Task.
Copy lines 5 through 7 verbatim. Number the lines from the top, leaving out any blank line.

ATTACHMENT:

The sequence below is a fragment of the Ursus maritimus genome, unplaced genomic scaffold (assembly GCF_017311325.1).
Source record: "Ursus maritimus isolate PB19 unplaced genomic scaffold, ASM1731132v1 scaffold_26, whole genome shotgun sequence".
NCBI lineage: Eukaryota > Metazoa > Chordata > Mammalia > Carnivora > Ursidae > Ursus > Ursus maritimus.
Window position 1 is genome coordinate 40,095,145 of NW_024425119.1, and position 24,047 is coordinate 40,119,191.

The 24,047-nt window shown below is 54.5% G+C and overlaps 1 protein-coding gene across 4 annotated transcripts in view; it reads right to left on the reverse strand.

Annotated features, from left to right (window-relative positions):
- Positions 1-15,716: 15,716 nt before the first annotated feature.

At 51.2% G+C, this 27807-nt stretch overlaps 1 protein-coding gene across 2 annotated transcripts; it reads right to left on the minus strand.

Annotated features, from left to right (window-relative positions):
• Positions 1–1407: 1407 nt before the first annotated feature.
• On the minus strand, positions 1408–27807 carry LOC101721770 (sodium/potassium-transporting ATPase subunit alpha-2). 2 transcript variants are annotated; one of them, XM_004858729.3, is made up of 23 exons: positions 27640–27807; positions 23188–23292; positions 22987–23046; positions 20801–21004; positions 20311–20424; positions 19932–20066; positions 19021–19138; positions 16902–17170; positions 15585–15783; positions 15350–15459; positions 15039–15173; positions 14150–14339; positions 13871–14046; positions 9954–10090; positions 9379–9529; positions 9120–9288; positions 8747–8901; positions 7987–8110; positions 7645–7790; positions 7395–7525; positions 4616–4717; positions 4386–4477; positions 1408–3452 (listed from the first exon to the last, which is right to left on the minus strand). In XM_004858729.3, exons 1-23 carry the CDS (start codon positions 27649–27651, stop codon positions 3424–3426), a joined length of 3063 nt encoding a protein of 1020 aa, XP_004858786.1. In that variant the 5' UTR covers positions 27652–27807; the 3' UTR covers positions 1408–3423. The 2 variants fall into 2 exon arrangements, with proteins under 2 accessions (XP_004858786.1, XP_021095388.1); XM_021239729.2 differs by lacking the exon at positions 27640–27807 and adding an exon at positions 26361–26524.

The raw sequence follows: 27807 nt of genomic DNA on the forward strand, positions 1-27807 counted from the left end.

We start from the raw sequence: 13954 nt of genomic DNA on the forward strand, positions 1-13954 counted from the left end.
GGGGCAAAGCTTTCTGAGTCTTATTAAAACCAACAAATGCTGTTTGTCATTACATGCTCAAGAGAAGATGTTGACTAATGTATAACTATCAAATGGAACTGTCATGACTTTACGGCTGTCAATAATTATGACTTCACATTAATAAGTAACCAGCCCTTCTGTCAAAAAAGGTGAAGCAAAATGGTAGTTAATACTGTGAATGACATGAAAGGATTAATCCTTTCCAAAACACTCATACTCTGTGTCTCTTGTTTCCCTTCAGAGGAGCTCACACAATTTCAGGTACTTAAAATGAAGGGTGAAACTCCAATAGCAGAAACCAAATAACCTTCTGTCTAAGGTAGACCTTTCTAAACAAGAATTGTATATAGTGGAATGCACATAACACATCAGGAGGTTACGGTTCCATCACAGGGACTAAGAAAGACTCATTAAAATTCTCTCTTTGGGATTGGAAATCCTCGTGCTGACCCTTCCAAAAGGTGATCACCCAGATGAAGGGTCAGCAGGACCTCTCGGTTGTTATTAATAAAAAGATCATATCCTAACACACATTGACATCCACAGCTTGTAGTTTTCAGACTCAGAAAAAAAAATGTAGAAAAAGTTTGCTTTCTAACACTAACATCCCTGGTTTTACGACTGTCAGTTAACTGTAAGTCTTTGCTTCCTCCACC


The 24,047-nt window shown below is 54.5% G+C and overlaps 1 protein-coding gene across 4 annotated transcripts in view; it reads right to left on the reverse strand.

Annotated features, from left to right (window-relative positions):
- Positions 1-15,716: 15,716 nt before the first annotated feature.